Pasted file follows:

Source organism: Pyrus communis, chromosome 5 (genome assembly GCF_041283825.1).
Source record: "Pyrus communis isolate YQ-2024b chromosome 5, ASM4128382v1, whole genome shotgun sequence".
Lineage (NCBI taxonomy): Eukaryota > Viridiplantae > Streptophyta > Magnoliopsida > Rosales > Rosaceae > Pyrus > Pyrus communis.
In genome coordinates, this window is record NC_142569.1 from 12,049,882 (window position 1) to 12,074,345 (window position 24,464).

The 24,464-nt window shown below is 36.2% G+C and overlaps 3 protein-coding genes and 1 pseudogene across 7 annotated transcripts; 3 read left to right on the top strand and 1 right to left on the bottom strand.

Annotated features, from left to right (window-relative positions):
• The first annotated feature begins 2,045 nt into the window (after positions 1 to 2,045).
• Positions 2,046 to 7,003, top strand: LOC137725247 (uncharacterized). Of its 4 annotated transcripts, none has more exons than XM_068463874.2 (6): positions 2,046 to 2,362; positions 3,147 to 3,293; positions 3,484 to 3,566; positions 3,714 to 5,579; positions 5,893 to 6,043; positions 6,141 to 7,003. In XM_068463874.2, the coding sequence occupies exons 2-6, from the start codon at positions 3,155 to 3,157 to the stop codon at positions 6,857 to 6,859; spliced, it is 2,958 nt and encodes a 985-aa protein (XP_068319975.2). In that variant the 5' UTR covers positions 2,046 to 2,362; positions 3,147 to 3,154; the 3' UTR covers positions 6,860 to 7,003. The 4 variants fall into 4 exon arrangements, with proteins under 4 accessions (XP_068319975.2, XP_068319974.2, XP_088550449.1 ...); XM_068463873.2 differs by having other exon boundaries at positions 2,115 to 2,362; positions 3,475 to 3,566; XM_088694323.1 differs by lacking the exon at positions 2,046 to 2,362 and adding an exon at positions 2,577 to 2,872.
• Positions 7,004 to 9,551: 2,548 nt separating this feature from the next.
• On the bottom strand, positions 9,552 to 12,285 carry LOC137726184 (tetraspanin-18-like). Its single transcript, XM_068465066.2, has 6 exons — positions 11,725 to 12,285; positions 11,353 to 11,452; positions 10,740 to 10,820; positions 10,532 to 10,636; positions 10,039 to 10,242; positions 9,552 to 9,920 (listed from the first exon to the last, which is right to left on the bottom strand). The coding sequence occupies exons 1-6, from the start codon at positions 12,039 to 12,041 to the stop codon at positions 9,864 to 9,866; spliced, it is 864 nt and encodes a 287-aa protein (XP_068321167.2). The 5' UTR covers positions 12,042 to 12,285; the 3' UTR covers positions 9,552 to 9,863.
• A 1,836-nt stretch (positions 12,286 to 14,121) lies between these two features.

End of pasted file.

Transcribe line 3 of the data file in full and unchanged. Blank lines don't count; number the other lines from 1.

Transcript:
Lineage (NCBI taxonomy): Eukaryota > Viridiplantae > Streptophyta > Magnoliopsida > Rosales > Rosaceae > Pyrus > Pyrus communis.